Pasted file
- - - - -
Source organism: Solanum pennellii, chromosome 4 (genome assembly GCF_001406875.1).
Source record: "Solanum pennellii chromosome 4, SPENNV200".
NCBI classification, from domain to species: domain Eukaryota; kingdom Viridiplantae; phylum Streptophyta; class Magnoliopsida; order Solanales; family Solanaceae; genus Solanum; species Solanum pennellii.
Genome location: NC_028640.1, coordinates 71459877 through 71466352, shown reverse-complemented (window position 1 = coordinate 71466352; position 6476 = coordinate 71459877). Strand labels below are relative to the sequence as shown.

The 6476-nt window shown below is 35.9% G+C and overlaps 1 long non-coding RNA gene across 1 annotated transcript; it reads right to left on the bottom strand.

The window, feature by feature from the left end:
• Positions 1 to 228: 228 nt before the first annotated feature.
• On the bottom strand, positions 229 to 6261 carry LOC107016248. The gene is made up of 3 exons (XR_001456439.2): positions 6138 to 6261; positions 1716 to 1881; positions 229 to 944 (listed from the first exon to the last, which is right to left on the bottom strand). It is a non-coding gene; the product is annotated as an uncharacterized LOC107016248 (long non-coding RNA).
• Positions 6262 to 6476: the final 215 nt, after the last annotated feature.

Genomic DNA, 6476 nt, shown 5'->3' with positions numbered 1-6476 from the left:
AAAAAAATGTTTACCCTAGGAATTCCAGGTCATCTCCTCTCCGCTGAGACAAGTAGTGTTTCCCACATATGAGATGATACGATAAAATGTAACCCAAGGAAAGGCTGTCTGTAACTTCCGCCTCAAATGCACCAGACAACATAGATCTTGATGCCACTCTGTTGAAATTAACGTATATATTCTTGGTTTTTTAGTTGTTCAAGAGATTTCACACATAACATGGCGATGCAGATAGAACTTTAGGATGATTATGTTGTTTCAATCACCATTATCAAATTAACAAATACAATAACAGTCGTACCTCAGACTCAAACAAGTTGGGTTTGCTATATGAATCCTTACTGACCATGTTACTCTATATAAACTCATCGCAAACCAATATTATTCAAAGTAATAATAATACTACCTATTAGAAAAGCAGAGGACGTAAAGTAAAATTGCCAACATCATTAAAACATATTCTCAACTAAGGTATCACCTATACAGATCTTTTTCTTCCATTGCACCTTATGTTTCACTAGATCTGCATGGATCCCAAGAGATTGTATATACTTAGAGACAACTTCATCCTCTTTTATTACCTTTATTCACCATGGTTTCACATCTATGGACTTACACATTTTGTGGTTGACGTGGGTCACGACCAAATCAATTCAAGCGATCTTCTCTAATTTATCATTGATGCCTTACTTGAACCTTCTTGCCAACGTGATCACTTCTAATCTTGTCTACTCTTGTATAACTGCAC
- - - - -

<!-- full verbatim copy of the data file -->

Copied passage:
Source organism: Solanum pennellii, chromosome 4 (genome assembly GCF_001406875.1).
Source record: "Solanum pennellii chromosome 4, SPENNV200".
NCBI classification, from domain to species: domain Eukaryota; kingdom Viridiplantae; phylum Streptophyta; class Magnoliopsida; order Solanales; family Solanaceae; genus Solanum; species Solanum pennellii.
Genome location: NC_028640.1, coordinates 71459877 through 71466352, shown reverse-complemented (window position 1 = coordinate 71466352; position 6476 = coordinate 71459877). Strand labels below are relative to the sequence as shown.

The 6476-nt window shown below is 35.9% G+C and overlaps 1 long non-coding RNA gene across 1 annotated transcript; it reads right to left on the bottom strand.

The window, feature by feature from the left end:
• Positions 1 to 228: 228 nt before the first annotated feature.
• On the bottom strand, positions 229 to 6261 carry LOC107016248. The gene is made up of 3 exons (XR_001456439.2): positions 6138 to 6261; positions 1716 to 1881; positions 229 to 944 (listed from the first exon to the last, which is right to left on the bottom strand). It is a non-coding gene; the product is annotated as an uncharacterized LOC107016248 (long non-coding RNA).
• Positions 6262 to 6476: the final 215 nt, after the last annotated feature.

Genomic DNA, 6476 nt, shown 5'->3' with positions numbered 1-6476 from the left:
AAAAAAATGTTTACCCTAGGAATTCCAGGTCATCTCCTCTCCGCTGAGACAAGTAGTGTTTCCCACATATGAGATGATACGATAAAATGTAACCCAAGGAAAGGCTGTCTGTAACTTCCGCCTCAAATGCACCAGACAACATAGATCTTGATGCCACTCTGTTGAAATTAACGTATATATTCTTGGTTTTTTAGTTGTTCAAGAGATTTCACACATAACATGGCGATGCAGATAGAACTTTAGGATGATTATGTTGTTTCAATCACCATTATCAAATTAACAAATACAATAACAGTCGTACCTCAGACTCAAACAAGTTGGGTTTGCTATATGAATCCTTACTGACCATGTTACTCTATATAAACTCATCGCAAACCAATATTATTCAAAGTAATAATAATACTACCTATTAGAAAAGCAGAGGACGTAAAGTAAAATTGCCAACATCATTAAAACATATTCTCAACTAAGGTATCACCTATACAGATCTTTTTCTTCCATTGCACCTTATGTTTCACTAGATCTGCATGGATCCCAAGAGATTGTATATACTTAGAGACAACTTCATCCTCTTTTATTACCTTTATTCACCATGGTTTCACATCTATGGACTTACACATTTTGTGGTTGACGTGGGTCACGACCAAATCAATTCAAGCGATCTTCTCTAATTTATCATTGATGCCTTACTTGAACCTTCTTGCCAACGTGATCACTTCTAATCTTGTCTACTCTTGTATAACTGCAC